It’s 5 o’clock somewhere, right?
Yes, Luke. Yes, it is.
But it doesn’t matter, your beer is alcohol-free, and it doesn’t even require that nifty bottle opener you wear on your collar.
So, go ahead, guzzle some Bowser Beer. Lap it up at the beginning of a hard day. Use it like gravy, even, on your kibble.
The other guys are doing it, too.
I’ve known about the dog-friendly Bowser Beer for a while, but I had not run into any locally until last weekend’s Dogs on the Lawn event at the Nelson-Atkins Museum.
For just a few dollars, I grabbed a bottle of the Beefy Brown Ale for my boys to try.
According to the label, the suggested serving size is one bottle for medium to large dogs and half a bottle for small dogs. However, even the proprietors of the food truck for dogs where I bought it said they don’t give their two labs that much beer.
They suggested a splash here and there, maybe drizzled over some kibble. Just refrigerate after opening, they advised.
I broke out the bottle the very next day. Before pouring some in a dish for the dogs, I tasted it myself.
I found it watery and slightly sweet, not so beefy.
Scooby tried it next. Although puzzled at first, he soon lapped it up eagerly.
Luke then had pretty much the same reaction.
Finally, Charlie “Chetty” Machete got his portion. He was least impressed of all, licking at the bowl and then looking up at me, as if to say, “Where’s the beef?”
The next morning, I poured a little Bowser Beer over everyone’s dry food. That did seem to make mealtime significantly more exciting.
Although I don’t see us buying Bowser Beer by the case, I think it’s a brilliant item for a dog-oriented food truck to stock. I’m sure Good Dog 2 Go will do great business at pet-friendly races and other summer events.
Besides the novelty, one reason someone may want to give their dogs Bowser Beer is for the glucosamine.
Glucosamine HCL is the fourth ingredient on the label, after water, beef and malt extract. The only other three ingredients are common preservatives: citric acid, sodium benzoate and potassium sorbate.
I could also see how incorporating Bowser Beer into a dog’s diet – regularly or as an infrequent treat – could help boost a dog’s water intake or help make liquid medicine go down a little easier.
Bowser Beer is made in the U.S.A. with all domestically-sourced products. You can learn more at BowserBeer.com.
Would you let your dogs try Bowser Beer?
I have no affiliation with Bowser Beer. I simply bought some and wanted to share my experience!
Don’t be fooled by that headline.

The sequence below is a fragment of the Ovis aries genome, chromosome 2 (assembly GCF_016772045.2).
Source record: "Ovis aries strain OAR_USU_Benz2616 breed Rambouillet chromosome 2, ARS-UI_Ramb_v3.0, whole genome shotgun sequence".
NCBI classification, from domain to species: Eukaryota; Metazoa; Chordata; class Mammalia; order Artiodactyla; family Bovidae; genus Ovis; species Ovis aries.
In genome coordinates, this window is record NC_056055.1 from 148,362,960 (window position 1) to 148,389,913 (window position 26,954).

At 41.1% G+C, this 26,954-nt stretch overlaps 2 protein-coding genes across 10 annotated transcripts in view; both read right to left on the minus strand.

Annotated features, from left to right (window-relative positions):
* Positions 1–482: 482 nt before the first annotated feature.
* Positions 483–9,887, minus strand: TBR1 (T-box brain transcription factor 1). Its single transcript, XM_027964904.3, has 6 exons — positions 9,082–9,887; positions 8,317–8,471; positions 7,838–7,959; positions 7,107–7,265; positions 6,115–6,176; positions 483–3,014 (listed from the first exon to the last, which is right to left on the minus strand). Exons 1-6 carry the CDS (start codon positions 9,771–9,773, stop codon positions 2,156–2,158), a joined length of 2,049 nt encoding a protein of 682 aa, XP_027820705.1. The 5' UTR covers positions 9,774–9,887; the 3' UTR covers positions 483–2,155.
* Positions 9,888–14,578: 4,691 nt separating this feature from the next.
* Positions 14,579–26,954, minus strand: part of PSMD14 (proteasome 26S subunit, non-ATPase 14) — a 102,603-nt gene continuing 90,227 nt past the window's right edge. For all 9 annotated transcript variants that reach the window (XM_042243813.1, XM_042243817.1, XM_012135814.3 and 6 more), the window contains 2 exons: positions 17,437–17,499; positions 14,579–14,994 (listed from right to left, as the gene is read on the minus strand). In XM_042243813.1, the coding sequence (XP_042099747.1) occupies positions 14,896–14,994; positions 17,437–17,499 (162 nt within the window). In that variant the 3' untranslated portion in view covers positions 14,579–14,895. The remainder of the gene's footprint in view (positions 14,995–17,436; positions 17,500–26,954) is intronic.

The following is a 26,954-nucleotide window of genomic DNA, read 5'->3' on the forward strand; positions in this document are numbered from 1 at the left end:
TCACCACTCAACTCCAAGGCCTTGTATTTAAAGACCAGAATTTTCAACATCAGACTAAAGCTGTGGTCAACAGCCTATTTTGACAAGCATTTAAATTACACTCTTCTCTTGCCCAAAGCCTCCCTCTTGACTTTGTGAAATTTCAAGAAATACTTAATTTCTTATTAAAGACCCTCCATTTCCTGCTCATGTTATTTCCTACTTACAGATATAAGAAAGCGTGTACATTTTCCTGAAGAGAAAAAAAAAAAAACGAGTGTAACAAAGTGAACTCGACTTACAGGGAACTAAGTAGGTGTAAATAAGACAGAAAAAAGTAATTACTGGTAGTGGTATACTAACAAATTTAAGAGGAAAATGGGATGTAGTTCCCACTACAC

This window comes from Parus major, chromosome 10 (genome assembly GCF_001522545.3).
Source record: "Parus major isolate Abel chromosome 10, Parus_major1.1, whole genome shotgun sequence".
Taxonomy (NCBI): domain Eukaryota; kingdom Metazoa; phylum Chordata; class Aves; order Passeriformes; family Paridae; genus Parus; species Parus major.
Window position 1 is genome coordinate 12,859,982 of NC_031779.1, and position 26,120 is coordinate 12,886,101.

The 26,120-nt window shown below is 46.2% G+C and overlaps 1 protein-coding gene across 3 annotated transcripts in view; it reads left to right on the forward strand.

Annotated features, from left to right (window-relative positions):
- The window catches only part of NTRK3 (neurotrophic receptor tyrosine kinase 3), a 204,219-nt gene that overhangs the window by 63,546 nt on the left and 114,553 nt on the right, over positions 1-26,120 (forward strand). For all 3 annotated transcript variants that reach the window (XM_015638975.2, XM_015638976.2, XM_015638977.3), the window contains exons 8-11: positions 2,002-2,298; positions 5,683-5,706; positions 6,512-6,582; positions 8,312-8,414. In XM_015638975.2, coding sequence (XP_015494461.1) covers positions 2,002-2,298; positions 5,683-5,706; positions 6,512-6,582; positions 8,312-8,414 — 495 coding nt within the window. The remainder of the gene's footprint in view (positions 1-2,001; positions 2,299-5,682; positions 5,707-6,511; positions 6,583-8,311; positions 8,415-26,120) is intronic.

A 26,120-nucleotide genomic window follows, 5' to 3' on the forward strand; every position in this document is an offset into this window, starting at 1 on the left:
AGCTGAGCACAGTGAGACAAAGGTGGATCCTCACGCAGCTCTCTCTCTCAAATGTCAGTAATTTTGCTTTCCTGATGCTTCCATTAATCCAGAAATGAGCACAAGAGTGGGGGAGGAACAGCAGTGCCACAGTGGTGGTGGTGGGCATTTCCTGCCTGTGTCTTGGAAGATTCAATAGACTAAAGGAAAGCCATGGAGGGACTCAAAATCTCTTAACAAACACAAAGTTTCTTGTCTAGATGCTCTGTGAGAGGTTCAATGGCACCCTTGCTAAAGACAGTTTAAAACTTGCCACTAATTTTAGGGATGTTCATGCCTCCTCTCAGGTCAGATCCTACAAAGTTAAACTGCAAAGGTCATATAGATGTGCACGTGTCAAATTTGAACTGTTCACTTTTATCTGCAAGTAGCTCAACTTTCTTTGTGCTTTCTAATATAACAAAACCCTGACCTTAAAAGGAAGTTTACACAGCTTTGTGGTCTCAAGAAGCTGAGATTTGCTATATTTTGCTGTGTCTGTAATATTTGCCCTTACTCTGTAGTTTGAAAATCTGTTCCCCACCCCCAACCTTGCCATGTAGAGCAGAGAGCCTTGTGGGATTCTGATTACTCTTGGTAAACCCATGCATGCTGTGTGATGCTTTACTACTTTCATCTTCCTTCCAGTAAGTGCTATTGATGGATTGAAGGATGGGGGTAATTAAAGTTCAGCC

I did not take any of my dogs to the museum.
But on Saturday, a lot of Kansas City folks did – well, they went at least as far as the the museum lawn.
Dogs on the Lawn was a first time event hosted by the Nelson-Atkins Museum of Art.
Festivities included paws-on art projects, DIY dog apparel decoration and a few pet-friendly vendors including Kansas City’s brand new food truck for dogs.
People with dogs got to participate in paw painting – finger painting for dogs. The results were very colorful and abstract, but all the pet parents seemed proud.
Those interested in more serious art inspired by their animals could order a custom portrait from Ashley Corbello, a local artist who specializes in pet paintings.
I decided I would like Ashley to immortalize Scooby the elderpin in a painting sometime soon.
But in the meantime, I headed to the DIY screen print area, where local art students were helping folks customize cloth accessories for their pets.
With the yellow dog project in mind, I chose a fabric scrap that I thought might work as a t-shirt for Scooby.
For decoration, I chose the shuttlecock, which is a nod to the famous sculpture that lives on the Nelson-Atkins lawn.
The real reason I came to Dogs on the Lawn, however, was to
play with the puppies help at the Midwest Adopt-a-Bull table.
The group currently has five adorable pit mix puppies available for adoption. Three of them attended this event, along with their mama and another adoptable adult male.
The puppies were such a big hit that by the time I got to the event, they were pretty much crashed out. (I picked them all up and snuggled them to my chest, anyway.)
The coolest thing I discovered at Dogs on the Lawn was Kansas City’s first food truck for dogs.
I grabbed a bottle for the boys at home!
Come back tomorrow to see how they liked the brew!
Although we missed each other, Our Waldo Bungie’s Emily and adoptable Moby the Wonderdog also attended Dogs on the Lawn. Check out the post here.
Due to a technical issue that I still have not figured out, my original “party dogs” post published too soon but would not show up on my homepage. So, this is a re-post with some bonus magnet images in honor of the very first Magnet Monday of 2012.
At the end of the holiday weekend and beginning of a new year, is this how you’re feeling?
Weezer, my cousin’s hard-drinking English Bulldog , appears drunk after playing with her Killer Bite Beer Dog Toy. The toy doesn’t actually contain any liquid. However, I recently heard about Bowser Beer, a non-alcoholic, non-carbonated beverage just for dogs.
Would you let your dog drink it?
Of course, this tribute to Weezer is a creation by Magnet Lady Kathleen Henn.
Kathleen has been very busy customizing magnets for me lately. In fact, our refrigerator is a little gallery of her work, and almost every pet owner on my holiday shopping list received one of her creations. Here are a few examples of magnets Kathleen has made for me recently: